The Satisfaction Formula – Fact Finding
In this post, co-author Dave Sweet explores the benefit FACT FINDING adds to the customer experience.
If you’re in business, you’re really trying to sell something. If you’re not selling, then you’re not in business. So, if you’re trying to sell things you should be trying to emulate those who are good at sales. And those who sell well tend to ask really, really good questions. Questions can make or break your sale, truly.
Giving your customers a presentation or lecture on the product you’re trying to sell them can actually cost you the sale – despite the common practice. We’ve been taught to think that if we just give the right facts, talk about it in the right way, have a big smile on our faces, and sing the praises of the product, we’ll be successful in sales. Those things are obviously important – you should be educated on your product, you should be diplomatic in how you speak about it, you should have a big smile on your face, and you should know what is great about what you’re selling. However, launching right into a speed-dating style sales pitch is not the best way to go.
What, as a business owner, can you get out of talking to your customers? Or, out of someone talking to your customers?
Early on in my career, I was introduced to this philosophy. I worked for Ford Motor Company at the time, and a company called Goldfarb and Associates was working on a consultancy with Ford. They had brought in a number of field people, me included, working with automotive dealerships, to ask our opinions about a number of things (e.g. How are dealer attitudes? What’s working and not working when it comes to customer service? How can the company be more efficient and productive? Stuff like that). Anyhow, the Head Honcho was a gentleman named Marty Goldfarb (hence, the company name), who was extremely straightforward and ended up getting a ton of information out of those of us who participated.
I remember being somewhat baffled (in a good way) at this approach. I loved the experience and I thought this was such a great idea.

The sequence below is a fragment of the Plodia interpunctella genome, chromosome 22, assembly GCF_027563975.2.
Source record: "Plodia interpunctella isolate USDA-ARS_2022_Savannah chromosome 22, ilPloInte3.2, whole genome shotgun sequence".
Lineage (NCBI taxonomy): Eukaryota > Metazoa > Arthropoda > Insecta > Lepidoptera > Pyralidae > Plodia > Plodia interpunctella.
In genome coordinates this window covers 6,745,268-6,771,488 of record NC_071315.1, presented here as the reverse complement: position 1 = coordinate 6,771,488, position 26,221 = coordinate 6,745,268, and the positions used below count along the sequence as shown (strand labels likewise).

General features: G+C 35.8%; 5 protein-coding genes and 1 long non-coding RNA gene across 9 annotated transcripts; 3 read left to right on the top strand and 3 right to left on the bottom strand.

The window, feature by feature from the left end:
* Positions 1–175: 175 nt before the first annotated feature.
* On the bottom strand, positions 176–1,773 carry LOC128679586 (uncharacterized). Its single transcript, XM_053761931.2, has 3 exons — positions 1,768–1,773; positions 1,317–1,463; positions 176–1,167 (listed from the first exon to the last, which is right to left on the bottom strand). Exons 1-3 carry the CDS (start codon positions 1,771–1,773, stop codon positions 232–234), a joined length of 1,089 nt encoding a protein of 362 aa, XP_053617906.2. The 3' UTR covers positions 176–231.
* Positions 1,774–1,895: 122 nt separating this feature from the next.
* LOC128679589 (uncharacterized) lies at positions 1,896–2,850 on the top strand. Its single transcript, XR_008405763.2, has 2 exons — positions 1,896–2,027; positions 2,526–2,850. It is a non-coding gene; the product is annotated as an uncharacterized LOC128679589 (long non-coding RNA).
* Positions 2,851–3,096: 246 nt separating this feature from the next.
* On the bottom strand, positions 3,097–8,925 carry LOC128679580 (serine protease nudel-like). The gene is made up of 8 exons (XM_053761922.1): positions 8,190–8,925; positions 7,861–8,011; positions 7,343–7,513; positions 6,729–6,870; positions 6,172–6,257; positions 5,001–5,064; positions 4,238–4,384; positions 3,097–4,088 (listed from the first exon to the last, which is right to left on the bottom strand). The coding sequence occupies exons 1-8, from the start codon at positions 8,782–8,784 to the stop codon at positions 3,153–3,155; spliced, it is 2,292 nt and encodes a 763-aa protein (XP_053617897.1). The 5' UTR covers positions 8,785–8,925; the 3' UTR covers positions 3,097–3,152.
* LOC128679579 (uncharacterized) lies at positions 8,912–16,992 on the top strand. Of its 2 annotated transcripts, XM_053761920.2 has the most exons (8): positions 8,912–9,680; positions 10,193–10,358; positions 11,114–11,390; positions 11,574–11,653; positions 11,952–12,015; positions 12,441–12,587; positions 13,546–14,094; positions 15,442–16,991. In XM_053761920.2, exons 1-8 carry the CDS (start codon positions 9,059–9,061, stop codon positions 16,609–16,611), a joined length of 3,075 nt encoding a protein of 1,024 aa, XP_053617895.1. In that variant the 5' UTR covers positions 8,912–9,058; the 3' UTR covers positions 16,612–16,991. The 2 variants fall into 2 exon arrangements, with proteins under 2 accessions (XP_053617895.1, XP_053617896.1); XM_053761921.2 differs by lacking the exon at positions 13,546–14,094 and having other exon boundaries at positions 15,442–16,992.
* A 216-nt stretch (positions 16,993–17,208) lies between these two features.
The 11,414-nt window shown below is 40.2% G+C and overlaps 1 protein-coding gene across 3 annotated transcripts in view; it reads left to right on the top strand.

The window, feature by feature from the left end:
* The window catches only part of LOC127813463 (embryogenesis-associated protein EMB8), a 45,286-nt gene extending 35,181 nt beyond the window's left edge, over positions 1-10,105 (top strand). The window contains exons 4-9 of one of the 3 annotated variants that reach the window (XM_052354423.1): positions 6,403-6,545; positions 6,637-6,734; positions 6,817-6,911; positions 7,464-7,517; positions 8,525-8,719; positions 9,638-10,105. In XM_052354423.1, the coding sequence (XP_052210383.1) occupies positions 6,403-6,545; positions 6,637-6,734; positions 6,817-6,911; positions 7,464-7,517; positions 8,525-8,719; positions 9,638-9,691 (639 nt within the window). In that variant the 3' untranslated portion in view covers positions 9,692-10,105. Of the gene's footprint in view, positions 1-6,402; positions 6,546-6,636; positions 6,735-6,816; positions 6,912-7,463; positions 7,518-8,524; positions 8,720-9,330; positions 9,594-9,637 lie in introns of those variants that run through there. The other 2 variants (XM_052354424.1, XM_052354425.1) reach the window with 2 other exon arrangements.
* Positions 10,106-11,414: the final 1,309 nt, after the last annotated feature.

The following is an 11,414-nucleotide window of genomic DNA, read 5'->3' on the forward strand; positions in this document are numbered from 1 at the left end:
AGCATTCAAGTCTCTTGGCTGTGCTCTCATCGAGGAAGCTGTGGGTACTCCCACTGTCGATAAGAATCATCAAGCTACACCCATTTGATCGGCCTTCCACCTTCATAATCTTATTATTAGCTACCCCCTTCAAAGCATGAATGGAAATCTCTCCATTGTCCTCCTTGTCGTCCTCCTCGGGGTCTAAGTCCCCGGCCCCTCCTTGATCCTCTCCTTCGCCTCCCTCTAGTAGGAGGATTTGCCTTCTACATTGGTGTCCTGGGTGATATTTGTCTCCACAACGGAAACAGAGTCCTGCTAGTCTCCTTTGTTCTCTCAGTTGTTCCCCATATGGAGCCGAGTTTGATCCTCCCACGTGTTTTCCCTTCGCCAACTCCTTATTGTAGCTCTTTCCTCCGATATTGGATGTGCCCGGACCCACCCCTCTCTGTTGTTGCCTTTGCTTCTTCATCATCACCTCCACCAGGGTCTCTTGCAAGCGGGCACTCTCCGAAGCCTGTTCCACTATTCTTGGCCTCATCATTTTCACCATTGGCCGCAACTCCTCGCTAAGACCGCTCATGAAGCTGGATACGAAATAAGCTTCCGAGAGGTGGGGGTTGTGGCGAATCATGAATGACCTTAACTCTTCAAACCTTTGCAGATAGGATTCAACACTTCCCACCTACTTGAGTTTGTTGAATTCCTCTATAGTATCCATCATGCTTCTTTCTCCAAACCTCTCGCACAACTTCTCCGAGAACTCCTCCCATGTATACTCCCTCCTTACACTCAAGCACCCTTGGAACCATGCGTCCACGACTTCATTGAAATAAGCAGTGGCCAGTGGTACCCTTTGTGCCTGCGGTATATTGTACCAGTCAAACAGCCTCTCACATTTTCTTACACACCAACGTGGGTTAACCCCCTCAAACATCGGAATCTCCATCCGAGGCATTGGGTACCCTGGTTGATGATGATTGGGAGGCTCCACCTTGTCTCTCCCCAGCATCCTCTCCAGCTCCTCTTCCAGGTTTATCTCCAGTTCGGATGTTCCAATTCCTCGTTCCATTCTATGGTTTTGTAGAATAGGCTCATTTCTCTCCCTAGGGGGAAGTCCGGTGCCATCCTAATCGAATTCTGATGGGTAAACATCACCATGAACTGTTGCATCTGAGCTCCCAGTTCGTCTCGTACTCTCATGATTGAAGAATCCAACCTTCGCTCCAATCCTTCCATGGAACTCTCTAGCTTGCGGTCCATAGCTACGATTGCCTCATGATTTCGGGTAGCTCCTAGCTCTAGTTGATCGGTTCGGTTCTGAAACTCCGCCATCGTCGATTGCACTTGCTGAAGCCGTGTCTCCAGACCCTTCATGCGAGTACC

I then talked to one of the dealerships that I had worked with about doing the same thing with their customers. It seemed like a near fool-proof way to find out what was working and how they could get better. They ended up deciding to do the “focus group,” where they learned some things, then implemented some solutions, and got better.
When I went to run a sales department for a dealership, I worked closely with a gentleman named Mark (who now works for our company). He had encouraged some of his stores to use focus groups to much success. He then agreed to be the moderator for our focus group, and it elicited some really interesting comments from people, which allowed us to make some great improvements.
If you ask customers, they’ll be forthright.
So, I loved it. It just simply made sense.
Since moving into this side of the arena, I have had the opportunity to be the moderator of focus groups. We would have audiences watching in the background. You ask questions, you engage, you investigate… And, let me tell you, it’s so fun to watch the audience’s reaction when they hear something that just hits home. A customer says a process or procedure is unbelievably troubling for them, and when you have somebody in the audience that has instituted that process or procedure, you can start to harvest positive change.
About the Author
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